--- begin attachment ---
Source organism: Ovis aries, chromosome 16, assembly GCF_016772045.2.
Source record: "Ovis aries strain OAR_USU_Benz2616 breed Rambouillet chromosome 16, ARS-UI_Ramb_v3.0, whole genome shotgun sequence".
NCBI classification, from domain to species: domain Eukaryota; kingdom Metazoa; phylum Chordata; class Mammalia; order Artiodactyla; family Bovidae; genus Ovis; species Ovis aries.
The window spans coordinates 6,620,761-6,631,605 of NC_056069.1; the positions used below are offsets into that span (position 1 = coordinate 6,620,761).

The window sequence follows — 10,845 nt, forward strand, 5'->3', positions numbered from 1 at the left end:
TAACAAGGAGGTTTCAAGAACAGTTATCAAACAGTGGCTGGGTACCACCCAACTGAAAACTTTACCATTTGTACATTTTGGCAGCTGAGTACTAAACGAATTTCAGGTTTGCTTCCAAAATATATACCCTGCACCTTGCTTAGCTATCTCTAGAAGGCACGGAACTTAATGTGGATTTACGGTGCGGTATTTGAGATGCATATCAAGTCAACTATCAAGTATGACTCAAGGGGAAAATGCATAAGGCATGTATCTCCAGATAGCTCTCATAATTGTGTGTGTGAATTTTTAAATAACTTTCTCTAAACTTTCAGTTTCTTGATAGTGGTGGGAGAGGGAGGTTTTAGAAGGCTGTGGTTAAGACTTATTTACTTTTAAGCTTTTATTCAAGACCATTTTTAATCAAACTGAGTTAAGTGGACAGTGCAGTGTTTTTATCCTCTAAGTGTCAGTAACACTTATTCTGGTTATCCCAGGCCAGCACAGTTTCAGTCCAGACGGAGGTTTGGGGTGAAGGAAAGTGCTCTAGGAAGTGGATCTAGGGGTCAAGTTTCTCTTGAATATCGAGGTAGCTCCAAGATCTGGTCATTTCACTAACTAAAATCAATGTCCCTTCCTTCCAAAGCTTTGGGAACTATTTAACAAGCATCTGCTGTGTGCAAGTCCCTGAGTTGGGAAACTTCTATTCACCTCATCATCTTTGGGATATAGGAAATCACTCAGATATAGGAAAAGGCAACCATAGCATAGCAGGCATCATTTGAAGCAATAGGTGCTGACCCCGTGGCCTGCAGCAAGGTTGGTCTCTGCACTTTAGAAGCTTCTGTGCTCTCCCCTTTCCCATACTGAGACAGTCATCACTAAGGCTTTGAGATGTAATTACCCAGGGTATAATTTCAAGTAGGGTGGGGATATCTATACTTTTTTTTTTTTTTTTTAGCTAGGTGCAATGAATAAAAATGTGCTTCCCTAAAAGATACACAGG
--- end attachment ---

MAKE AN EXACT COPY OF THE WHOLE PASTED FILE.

Source organism: Ovis aries, chromosome 16, assembly GCF_016772045.2.
Source record: "Ovis aries strain OAR_USU_Benz2616 breed Rambouillet chromosome 16, ARS-UI_Ramb_v3.0, whole genome shotgun sequence".
NCBI classification, from domain to species: domain Eukaryota; kingdom Metazoa; phylum Chordata; class Mammalia; order Artiodactyla; family Bovidae; genus Ovis; species Ovis aries.
The window spans coordinates 6,620,761-6,631,605 of NC_056069.1; the positions used below are offsets into that span (position 1 = coordinate 6,620,761).

The window sequence follows — 10,845 nt, forward strand, 5'->3', positions numbered from 1 at the left end:
TAACAAGGAGGTTTCAAGAACAGTTATCAAACAGTGGCTGGGTACCACCCAACTGAAAACTTTACCATTTGTACATTTTGGCAGCTGAGTACTAAACGAATTTCAGGTTTGCTTCCAAAATATATACCCTGCACCTTGCTTAGCTATCTCTAGAAGGCACGGAACTTAATGTGGATTTACGGTGCGGTATTTGAGATGCATATCAAGTCAACTATCAAGTATGACTCAAGGGGAAAATGCATAAGGCATGTATCTCCAGATAGCTCTCATAATTGTGTGTGTGAATTTTTAAATAACTTTCTCTAAACTTTCAGTTTCTTGATAGTGGTGGGAGAGGGAGGTTTTAGAAGGCTGTGGTTAAGACTTATTTACTTTTAAGCTTTTATTCAAGACCATTTTTAATCAAACTGAGTTAAGTGGACAGTGCAGTGTTTTTATCCTCTAAGTGTCAGTAACACTTATTCTGGTTATCCCAGGCCAGCACAGTTTCAGTCCAGACGGAGGTTTGGGGTGAAGGAAAGTGCTCTAGGAAGTGGATCTAGGGGTCAAGTTTCTCTTGAATATCGAGGTAGCTCCAAGATCTGGTCATTTCACTAACTAAAATCAATGTCCCTTCCTTCCAAAGCTTTGGGAACTATTTAACAAGCATCTGCTGTGTGCAAGTCCCTGAGTTGGGAAACTTCTATTCACCTCATCATCTTTGGGATATAGGAAATCACTCAGATATAGGAAAAGGCAACCATAGCATAGCAGGCATCATTTGAAGCAATAGGTGCTGACCCCGTGGCCTGCAGCAAGGTTGGTCTCTGCACTTTAGAAGCTTCTGTGCTCTCCCCTTTCCCATACTGAGACAGTCATCACTAAGGCTTTGAGATGTAATTACCCAGGGTATAATTTCAAGTAGGGTGGGGATATCTATACTTTTTTTTTTTTTTTTTAGCTAGGTGCAATGAATAAAAATGTGCTTCCCTAAAAGATACACAGG